Walking across New Zealand- the Coast to Coast Walkway

How often can you say you’ve walked across a country, from one coast to the other, in one day? Not too often I suspect, but in New Zealand, you can.

You can do this in Auckland via the Coast to Coast Walkway, a 16-km route that takes you from the Waitemata Harbour on the Pacific Ocean to the Manukau Harbour on the Tasman Sea.

Walking the Coast to Coast was a farewell present for myself. I had spent almost two months in New Zealand, most of it in Auckland, and I wanted to do something special before I left.

I prefer walks that are closer to nature, but an urban walk is a wonderful way to learn more about a city, especially one that you love. A good urban walk takes you through the history and geography of the place and allows you to explore the architecture, so you emerge at the end with a better appreciation of a city, even one you may have lived in all your life.

Here’s a .pdf file of a map of the Coast to Coast Walkway from the Auckland Council website: map.

The first twenty minutes or so into the walk involves going through the city centre from Princes Wharf, Customs Street and Princes Street. I actually made a quick detour to the shopping district at Queen Street at this point, then turned back to join the walkway. The route at this stage is clearly marked at road crossings and traffic lights.

Auckland is a city of parks and that day I discovered Albert Park.  It was a clear day and the Sky Tower was visible from where I sat:



Princes Street is also where some of the Auckland University buildings are located, such as this lovely old house:


Leave Princes Street and the route takes you along Grafton Road and before long, you’ll reach Auckland Domain, the city’s oldest park. It’s a beautiful park but I’ll admit that I pretty much breezed through it, wanting to complete the walk before it got too late.

Look out for the way markers along the route- here you can see the small orange circle with an arrow at the top of signboard.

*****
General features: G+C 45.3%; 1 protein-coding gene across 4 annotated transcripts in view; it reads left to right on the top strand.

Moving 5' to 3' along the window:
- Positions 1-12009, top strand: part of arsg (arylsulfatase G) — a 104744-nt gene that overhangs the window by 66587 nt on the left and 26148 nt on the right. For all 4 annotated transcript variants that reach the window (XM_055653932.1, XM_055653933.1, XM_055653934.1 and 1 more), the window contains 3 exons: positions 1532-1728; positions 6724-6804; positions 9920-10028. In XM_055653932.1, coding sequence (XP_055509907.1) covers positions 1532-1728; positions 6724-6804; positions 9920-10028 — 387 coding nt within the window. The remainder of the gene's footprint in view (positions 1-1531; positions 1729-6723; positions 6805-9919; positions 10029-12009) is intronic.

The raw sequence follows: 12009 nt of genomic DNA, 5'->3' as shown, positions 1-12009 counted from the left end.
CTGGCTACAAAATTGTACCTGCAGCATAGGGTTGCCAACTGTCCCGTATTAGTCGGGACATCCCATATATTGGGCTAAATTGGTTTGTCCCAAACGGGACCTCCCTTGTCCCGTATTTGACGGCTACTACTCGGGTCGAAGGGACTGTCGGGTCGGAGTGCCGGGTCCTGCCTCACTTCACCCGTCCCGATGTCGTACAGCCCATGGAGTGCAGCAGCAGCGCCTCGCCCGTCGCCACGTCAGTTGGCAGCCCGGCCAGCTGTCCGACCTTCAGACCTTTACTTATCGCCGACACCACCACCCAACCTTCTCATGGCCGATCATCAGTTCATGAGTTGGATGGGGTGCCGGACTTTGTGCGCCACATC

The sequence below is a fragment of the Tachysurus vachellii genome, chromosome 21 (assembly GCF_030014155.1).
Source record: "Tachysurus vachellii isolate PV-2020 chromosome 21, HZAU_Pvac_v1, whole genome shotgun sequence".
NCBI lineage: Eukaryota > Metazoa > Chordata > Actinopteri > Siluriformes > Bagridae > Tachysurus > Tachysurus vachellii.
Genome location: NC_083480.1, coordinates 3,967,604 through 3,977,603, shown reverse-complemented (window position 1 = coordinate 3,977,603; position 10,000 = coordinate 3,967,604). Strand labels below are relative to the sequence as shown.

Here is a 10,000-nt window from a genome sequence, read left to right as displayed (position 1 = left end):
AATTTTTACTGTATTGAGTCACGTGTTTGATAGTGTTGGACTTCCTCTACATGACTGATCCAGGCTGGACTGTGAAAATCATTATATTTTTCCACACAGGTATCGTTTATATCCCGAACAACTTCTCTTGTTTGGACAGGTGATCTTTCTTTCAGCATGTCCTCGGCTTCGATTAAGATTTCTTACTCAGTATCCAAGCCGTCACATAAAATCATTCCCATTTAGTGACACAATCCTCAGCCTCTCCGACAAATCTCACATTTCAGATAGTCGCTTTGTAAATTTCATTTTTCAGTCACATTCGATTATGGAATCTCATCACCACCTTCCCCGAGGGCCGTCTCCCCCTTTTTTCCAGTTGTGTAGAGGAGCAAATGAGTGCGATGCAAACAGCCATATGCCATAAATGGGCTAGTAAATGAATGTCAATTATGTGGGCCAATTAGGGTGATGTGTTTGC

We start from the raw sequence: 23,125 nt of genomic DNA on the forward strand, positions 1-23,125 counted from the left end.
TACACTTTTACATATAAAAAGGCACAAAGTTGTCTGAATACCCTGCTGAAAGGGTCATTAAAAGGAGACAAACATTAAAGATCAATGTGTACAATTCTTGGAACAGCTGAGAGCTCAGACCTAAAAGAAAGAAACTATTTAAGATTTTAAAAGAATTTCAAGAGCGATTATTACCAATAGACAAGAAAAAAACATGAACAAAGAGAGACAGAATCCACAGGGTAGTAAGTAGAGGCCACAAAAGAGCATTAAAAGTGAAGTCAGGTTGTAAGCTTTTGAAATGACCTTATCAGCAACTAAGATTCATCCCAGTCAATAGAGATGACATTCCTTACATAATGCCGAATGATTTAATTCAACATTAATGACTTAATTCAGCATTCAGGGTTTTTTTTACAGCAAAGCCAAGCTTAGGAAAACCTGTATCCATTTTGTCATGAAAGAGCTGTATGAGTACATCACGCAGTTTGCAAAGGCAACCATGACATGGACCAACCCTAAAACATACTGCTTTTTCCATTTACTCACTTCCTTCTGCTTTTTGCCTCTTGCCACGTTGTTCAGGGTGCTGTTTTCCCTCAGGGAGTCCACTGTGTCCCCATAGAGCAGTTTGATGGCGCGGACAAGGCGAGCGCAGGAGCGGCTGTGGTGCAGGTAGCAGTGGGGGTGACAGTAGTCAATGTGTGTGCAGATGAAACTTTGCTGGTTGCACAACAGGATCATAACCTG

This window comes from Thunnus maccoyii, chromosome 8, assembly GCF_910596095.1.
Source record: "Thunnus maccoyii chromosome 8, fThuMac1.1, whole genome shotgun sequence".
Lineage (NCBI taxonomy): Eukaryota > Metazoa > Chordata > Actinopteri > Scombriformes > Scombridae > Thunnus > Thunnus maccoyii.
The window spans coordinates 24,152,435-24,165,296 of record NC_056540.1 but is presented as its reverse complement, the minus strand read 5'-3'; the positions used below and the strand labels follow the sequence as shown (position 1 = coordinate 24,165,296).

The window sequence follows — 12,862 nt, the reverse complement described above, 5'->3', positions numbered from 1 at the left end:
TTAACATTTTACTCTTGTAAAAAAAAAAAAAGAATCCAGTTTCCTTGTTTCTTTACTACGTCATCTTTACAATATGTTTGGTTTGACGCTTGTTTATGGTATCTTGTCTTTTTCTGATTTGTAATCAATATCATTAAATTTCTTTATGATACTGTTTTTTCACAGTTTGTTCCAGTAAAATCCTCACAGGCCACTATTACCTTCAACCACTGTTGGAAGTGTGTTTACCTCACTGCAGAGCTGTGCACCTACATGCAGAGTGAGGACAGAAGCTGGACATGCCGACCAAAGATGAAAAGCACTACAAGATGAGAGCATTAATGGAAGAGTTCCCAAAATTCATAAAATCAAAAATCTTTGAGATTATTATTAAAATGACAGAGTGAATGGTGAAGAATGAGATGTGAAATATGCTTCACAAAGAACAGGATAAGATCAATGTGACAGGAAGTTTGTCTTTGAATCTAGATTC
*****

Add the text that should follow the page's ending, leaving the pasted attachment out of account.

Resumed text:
Exit the Auckland Domain via Park Road until you reach Maungawhau, or Mount Eden, Auckland’s highest volcano. It’s a bit of a walk from Park Road but totally worth it.

The crater at Mount Eden


One little-known fact about Auckland is that the city has the largest concentration of volcanoes in the world. The city is built on the Auckland Volcanic Field on which lie at least 50 volcanoes within a land area of 360 square km. The truly interesting (and rather scary bit) is that although the volcanoes are dormant, the volcanic field is active.  The Coast to Coast Walkway passes five volcanic sites.

Mount Eden, which last erupted 15,000 years ago, has a crater 50 metres deep. The crater can only be truly appreciated from above, way up above, as seen in this incredible photo from GNS Science:


After the route heads farther south through Epsom, it arrives at what I consider one of Auckland’s most gorgeous spots – Cornwall Park and the One Tree Hill Domain. These parks lie next to each other and together, they form the city’s largest parkland. I stayed at my brother’s house on Pah Road during my time in Auckland and from there, it took only five minutes to get to Cornwall Park. I took many walks around the neighbourhood so in a nerdy sort of way, I was overjoyed to see some familiar streets on this section of the Coast to Coast.